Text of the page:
Professor Marcus Byrne teaches us about the fantastical and unexpected world of dung beetles, their ecological importance, their connections to human culture and history, and how this lowly creature finds its way home by looking to the stars.
Each episode, we ask our guests for their personal book recommendations. Our latest guest was not only able to suggest one of his own (which you should totally read), but also two other absolute must-reads. Want to join our book club to find other nature-nerds who may be interested in reading the same things as … Continue reading Book Club| Professor Marcus Byrne’s Picks!
The pretzel top is not to be trusted
I’ve had this picture on my camera roll for almost a year now and I figured I should finally get to posting it. If you’re wondering what this scorpion looking flying insect is, it’s the Pelecinus polyturator, a type of wasp. The adults drink nectar and are pretty harmless, unless you’re a June Bug. That’s … Continue reading Dispatches from Somewhere #1: What a Wasp
This was originally written as an essay in 2015 based on a New Yorker article by Elizabeth Kolbert entitled “A New Climate-Change Danger Zone?” and reflects my opinions at the time. Much has changed in the world and the climate crisis has only gotten worse and my understanding of that crisis as well as the … Continue reading The Danger Zone
The Wild Life was born out of a desire to help alleviate something that, at the time, we were calling the nature accessibility gap. Initially, it was clear that this gap existed along economic and other demographic lines, exposing a stark pattern of under-representation of BIPOC (Black, Indigenous, People of Color) individuals and communities in … Continue reading An Absolutely Major Announcement
Order| Columbiformes While it may come as a shock, the Nicobar Pigeon (Caloenas nicobarica) is indeed a Pigeon. It’s also the closest living relative of the now extinct Dodo bird! These birds are named for an island chain of the coast of India where many of them live, though they can be found all the … Continue reading The Wild Life of the Nicobar Pigeon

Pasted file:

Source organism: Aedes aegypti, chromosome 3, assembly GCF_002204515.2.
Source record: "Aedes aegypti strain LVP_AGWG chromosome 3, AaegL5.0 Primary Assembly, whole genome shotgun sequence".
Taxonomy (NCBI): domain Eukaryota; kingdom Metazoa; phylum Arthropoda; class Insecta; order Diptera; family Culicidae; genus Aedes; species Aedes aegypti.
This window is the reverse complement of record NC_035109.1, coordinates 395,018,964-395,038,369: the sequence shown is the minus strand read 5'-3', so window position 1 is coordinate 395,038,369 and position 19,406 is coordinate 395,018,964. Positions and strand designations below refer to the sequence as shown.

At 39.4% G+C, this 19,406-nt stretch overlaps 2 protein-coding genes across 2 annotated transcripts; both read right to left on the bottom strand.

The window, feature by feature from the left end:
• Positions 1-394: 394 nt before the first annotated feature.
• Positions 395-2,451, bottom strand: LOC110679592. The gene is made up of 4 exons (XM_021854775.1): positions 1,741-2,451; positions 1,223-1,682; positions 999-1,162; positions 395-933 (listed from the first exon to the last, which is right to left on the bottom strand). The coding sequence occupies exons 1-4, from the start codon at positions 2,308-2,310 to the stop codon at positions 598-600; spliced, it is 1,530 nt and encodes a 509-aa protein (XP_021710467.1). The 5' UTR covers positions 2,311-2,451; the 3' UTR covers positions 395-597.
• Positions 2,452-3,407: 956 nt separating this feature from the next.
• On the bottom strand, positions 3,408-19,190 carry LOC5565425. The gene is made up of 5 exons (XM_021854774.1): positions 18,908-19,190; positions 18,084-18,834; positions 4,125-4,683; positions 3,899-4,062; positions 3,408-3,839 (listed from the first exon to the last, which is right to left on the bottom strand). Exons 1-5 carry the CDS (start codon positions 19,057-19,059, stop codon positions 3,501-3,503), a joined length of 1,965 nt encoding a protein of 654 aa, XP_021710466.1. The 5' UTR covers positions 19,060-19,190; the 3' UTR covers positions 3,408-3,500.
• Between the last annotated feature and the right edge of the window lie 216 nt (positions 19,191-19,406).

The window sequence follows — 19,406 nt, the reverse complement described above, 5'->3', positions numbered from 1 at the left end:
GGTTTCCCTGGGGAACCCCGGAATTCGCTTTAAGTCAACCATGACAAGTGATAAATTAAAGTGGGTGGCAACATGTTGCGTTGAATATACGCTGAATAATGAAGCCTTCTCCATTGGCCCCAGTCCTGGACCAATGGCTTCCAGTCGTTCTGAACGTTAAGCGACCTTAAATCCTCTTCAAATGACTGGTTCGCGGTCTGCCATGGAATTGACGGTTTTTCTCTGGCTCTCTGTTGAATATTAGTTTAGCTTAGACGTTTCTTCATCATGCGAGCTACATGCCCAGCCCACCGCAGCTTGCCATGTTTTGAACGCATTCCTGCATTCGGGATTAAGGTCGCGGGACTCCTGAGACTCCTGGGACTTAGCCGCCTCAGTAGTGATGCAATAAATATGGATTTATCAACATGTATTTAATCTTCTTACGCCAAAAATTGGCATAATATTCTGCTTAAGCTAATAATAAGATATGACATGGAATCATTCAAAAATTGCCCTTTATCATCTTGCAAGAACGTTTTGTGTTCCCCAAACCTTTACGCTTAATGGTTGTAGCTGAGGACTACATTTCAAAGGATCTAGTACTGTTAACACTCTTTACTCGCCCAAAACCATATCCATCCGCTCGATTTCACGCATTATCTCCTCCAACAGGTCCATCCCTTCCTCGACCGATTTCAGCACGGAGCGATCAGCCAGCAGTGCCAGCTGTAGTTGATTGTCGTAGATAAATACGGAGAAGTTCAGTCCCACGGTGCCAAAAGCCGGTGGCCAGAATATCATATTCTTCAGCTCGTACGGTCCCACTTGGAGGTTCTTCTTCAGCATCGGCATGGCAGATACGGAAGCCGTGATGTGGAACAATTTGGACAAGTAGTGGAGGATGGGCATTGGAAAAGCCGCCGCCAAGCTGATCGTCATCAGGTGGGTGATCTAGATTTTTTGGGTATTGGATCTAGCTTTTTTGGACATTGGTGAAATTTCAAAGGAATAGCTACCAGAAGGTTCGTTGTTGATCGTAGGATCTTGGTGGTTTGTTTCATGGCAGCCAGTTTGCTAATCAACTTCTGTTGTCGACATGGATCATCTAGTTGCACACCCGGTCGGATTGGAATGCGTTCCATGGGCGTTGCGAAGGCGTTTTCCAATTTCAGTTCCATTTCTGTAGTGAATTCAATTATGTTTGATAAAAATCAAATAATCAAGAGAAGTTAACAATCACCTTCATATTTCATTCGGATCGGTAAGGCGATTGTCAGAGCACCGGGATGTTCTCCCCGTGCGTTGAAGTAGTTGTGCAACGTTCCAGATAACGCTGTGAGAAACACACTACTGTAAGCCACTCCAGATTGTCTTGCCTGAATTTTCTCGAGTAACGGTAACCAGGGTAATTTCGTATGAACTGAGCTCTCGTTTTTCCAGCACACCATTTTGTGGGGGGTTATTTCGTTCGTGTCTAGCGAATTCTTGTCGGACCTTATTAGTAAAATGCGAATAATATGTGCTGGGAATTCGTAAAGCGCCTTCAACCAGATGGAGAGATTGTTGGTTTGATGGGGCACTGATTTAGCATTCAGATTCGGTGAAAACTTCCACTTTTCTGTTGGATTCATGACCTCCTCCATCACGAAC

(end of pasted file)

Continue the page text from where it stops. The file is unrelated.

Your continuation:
The other day, I was going through a pile of junk (which I have a lot of) and came across this. This intentionally blurred piece of paper was the very beginning of #TheWildLife. It’s just a bunch of notes and ideas that I was jotting down while I tried to decide what I wanted to … Continue reading The Journey So Far
Red Panda Order| Carnivora Family| Ailuridae Red Panda's, like the Giant Panda, eat mostly bamboo (and are impossibly adoreable). But here's the thing, they aren't pandas. They're actually more closely related to skunks and raccoons, and make up their own subfamily alongside skunks, raccoons, and weasels. Much like the Eau de Popcorn smelling Binturong, the … Continue reading The Wild Life of Red Pandas
KVSC, the radio station of my Alma Mater, St Cloud State University, recently interviewed new for there segment ‘Untold Stories of Central MN’. It aired on Earth Day 2020 and was an incredible honor and opportunity to speak about my passions. For those of you more familiar with The Wild Life side of my life, … Continue reading 88.1 KVSC Interview: The Untold Story of Distance Learning During COVID-19 with ISD 742’s Devon Bowker, Science Teacher, Naturalist, and Blogger
Well, we’ve come a long way. We’re at our 50th episode! We will be hosting a live show on Zoom!and YOU are invited. On May 1st at 7pm CT, we’ll be playing trivia (of course, based on topics from our first 49 episodes [and no, you don’t have to have listened to all of them … Continue reading The Wild Life’s 50th Episode Celebration: Live Trivia Show!
If you become a member during the November Membership Drive, we'll double your first two months conscious conservation contribution through the Wildlife Ambassadors programs to 20%!
So, here’s the thing: we, at this moment, are rolling out a new newy thing. It’s super cool—the Wildlife Ambassador program! Basically, when you become a member at Patreon.com/TheWildLife, you can pick a species of some kind of personal importance to you and we will donate 10% of your contributions each month to either a … Continue reading Become a Wildlife Ambassador